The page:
Bena is a hallmark of the Ngada Regency, no wonder it’s on everybody’s “must see in Flores” list. Picturesque from every angle, but especially from a hilly road to Bajawa. No doubt Bena is a little diamond. However, you might be annoyed with the number of people admiring it. There’s a way to avoid the crowds – if you’re planning to see any other traditional villages, save Bena for a dessert and start with the others. Bena is accessible via tarmac road and well communicated with Bajawa, so all organized tours put it in their itineraries. But most of these people come here in the morning. If you come around noon, you will find Bena almost tourist-free.
At the entrance, you will be asked to pay a “voluntary” contribution and sign up in the visitor book.
Thatched cottages line up in two rows. The space in the middle is occupied by the megalithic stone structures. Some are accessible, some quite the opposite, but don’t worry, you’ll be watchfully observed and reprimanded before you manage to commit a sacrilege by touching a wrong stone.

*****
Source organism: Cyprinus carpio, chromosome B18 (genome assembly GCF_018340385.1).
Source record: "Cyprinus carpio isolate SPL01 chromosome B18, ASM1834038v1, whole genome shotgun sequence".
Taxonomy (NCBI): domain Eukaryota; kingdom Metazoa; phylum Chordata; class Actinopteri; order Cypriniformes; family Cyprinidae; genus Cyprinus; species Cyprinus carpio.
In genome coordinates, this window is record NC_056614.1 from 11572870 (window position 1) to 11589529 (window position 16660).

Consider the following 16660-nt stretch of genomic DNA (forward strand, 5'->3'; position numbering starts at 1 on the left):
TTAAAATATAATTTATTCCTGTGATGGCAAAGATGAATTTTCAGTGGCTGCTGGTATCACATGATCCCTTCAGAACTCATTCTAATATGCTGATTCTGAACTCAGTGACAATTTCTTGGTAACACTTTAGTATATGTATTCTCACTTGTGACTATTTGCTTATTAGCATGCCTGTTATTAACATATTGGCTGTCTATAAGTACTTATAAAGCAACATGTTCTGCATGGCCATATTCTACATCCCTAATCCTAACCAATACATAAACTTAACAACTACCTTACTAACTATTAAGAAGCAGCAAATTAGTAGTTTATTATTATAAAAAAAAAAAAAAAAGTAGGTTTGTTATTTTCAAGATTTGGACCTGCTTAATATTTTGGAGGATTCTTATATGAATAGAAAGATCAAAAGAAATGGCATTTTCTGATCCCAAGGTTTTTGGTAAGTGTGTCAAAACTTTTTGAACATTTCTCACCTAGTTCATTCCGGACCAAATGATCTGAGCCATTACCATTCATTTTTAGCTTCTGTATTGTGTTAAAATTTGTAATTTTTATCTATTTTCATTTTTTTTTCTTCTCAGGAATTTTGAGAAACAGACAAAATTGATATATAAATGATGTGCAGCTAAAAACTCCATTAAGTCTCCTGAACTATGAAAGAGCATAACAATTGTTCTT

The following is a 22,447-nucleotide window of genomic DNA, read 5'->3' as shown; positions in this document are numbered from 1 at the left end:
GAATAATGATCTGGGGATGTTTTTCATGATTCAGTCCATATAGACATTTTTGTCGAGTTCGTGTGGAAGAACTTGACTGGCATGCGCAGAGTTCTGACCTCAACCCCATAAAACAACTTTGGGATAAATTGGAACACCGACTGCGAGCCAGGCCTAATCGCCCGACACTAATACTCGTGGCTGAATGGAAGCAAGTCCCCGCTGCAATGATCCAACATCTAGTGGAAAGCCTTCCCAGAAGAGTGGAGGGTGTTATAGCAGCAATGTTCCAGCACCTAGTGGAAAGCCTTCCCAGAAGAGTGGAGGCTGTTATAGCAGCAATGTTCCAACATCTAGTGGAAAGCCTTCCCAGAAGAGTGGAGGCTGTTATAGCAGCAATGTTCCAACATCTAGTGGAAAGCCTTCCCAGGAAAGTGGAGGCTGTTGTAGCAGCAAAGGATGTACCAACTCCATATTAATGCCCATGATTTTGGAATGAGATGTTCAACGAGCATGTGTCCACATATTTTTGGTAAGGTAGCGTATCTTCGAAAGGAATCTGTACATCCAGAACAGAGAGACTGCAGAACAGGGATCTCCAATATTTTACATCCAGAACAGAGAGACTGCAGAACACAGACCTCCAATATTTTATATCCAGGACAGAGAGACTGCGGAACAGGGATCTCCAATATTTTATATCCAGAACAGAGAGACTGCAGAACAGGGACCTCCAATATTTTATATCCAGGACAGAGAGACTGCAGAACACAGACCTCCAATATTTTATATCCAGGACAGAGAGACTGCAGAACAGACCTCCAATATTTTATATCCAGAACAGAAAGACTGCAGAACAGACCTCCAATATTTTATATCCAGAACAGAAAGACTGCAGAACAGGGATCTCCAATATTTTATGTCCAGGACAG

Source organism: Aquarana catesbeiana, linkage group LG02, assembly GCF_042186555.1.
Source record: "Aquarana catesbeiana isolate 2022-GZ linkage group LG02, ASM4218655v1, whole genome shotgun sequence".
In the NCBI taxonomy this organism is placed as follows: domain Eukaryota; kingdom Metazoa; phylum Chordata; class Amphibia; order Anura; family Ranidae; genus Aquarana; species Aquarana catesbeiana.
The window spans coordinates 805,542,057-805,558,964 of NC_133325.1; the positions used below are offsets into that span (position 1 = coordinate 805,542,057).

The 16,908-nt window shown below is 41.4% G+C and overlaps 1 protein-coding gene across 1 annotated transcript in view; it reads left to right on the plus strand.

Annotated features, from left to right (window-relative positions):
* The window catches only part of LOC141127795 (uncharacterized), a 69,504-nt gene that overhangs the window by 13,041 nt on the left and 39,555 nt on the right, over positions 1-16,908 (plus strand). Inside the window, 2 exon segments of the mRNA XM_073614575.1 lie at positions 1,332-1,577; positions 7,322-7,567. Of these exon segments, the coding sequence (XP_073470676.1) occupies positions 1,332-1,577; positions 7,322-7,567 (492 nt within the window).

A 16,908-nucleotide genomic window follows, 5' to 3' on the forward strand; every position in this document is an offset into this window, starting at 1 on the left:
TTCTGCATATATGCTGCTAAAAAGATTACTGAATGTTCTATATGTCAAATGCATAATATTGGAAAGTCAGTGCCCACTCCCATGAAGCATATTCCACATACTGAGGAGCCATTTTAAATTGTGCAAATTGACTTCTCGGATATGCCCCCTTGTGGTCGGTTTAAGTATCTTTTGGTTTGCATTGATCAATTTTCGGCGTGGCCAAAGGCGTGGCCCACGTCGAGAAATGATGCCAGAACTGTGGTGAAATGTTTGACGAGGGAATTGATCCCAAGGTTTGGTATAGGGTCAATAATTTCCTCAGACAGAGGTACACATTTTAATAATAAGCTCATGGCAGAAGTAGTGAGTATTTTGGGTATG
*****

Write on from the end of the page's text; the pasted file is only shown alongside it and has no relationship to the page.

Bena seems to be inhabited exclusively by older men and women selling famous “ikat” fabrics (or weaving them in the case of women) and wooden sculptures. It gives the village the impression of visiting a heritage museum (we were told all the younger people were at work).
Inside the village, on a little hill, there’s the Grotto of the Virgin Mary. Officially the inhabitants of Bena are Catholic, but the traditional beliefs are still strong. You might climb the hill – you’ll get a great panoramic view of the village from the one side and the spectacular vista of the valley from the other.
W H A T T O S E E N E X T
If you stay in Bajawa and you are not in a hurry, you may easily walk to Bena (it’s about 7 kilometers). Just remember to ask about directions at each and every intersection within the town (there are no road signs). Once you leave Bajawa, the road becomes quieter and shadier.
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